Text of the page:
You may recognise Tony Burgess from his role in the cult BBC3 comedy Ideal where he played DJ Troy, Moz’s crazy, vinyl obsessed brother; you may have seen his self penned BBC1 sitcom The Visit, or maybe you’ve caught him doing stand up where he’s played most established venues throughout the country.
Tony was the winner of the prestigious City Life Comedian of the Year, came runner up in So You Think You’re Funny and was nominated for best stand up and writer at the North West comedy awards.
He was also a founder member of the topical MEN at work team at the Comedy Store in Manchester, regular compere of the long established Frog and Bucket Comedy club and has supported household names like Johnny Vegas on National Theatre tours.
Tony is also a successful writer, his plays, Fire Salad and Doorway, premiered at The Royal Exchange Studio Theatre in Manchester.
He wrote on the first two series of cult BBC 3 sitcom Ideal, co-wrote a Sony Award winning Radio 4 comedy, The Nightclass, with Johnny Vegas “first rateacting….great characterisation and clever writing….”, and penned his own seven part BBC sitcom The Visit, which played to much acclaim on both BBC3 and BBC1.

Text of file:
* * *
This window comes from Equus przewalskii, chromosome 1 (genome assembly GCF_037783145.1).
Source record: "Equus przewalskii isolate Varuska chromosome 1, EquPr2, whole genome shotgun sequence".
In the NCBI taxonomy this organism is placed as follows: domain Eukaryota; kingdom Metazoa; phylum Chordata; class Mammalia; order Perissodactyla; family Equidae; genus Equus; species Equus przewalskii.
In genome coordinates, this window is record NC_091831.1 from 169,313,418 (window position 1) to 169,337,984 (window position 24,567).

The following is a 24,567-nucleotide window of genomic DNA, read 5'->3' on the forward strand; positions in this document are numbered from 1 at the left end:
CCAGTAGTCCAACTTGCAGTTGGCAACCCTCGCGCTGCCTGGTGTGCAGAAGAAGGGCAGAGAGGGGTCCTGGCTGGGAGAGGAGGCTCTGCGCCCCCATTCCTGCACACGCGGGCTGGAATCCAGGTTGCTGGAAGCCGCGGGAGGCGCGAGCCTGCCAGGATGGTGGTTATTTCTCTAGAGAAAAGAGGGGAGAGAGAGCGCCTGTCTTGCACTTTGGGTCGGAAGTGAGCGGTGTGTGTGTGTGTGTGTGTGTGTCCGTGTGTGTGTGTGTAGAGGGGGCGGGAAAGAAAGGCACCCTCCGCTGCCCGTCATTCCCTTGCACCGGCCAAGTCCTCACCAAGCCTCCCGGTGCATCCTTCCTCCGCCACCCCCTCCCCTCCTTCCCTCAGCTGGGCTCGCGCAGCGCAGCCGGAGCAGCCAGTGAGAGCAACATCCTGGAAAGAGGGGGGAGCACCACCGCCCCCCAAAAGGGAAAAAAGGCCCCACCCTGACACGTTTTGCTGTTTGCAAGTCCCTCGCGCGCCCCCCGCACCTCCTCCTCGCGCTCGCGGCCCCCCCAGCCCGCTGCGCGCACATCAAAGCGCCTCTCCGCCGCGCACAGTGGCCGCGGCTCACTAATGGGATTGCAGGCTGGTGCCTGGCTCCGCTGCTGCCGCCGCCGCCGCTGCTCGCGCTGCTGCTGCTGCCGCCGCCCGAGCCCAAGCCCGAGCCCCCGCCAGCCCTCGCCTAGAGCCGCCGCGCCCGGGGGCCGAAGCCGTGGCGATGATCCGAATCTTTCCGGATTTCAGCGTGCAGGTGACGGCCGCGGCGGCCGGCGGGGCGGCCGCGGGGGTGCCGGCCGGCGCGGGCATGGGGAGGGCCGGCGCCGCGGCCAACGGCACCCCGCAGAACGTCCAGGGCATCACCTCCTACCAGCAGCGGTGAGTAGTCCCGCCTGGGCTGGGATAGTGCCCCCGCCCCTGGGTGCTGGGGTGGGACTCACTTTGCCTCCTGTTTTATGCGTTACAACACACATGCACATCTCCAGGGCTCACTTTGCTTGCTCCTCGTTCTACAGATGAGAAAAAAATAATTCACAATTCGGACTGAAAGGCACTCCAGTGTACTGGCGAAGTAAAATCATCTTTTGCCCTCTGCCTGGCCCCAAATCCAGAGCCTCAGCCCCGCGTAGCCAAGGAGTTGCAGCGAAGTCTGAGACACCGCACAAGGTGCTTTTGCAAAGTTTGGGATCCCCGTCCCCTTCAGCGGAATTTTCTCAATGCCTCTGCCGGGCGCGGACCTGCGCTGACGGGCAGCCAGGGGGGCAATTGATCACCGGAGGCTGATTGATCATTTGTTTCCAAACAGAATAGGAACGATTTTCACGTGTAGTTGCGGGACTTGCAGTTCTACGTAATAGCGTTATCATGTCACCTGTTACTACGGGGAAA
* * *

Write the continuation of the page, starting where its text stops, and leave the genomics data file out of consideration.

Tony has also written for many big name comedians including Steve Coogan (Paul and Pauline Calf’s Cheese and Ham Sandwich), Johnny Vegas (the Sony award winning radio comedy Nightclass and Who’s Ready For Ice Cream) Lily Savage and John Bishop (John Bishop’s Britain). Tony even managed to get a writing credit on Wallace and Gromit’s The Curse of the Were Rabbit, so his kids now believe that he’s got a proper job.
“Deceptively intelligent and incredibly funny” BBC
“Wish he could have talked all night: side-splitting stuff!” Metro
“…great, well crafted gags” The Times
“A demon set and staggering stage presence…” The Big Issue
“…finds the comic and absurd in difficult situations…” The Guardian
“…The tone is warm enough so the comedy never seems bleak…”. The Sunday Times
“While making people laugh sometimes uncomfortably, the play is strong enough to chisel and nag at the conscience reminding it’s audience about people they ignore…” The Times
“Around the simple premise, writer Tony Burgess sets up a series of blink and you’ll miss ‘em one liners, managing to draw soap sized story arcs for his characters with deceptive ease…” The Times on The Visit
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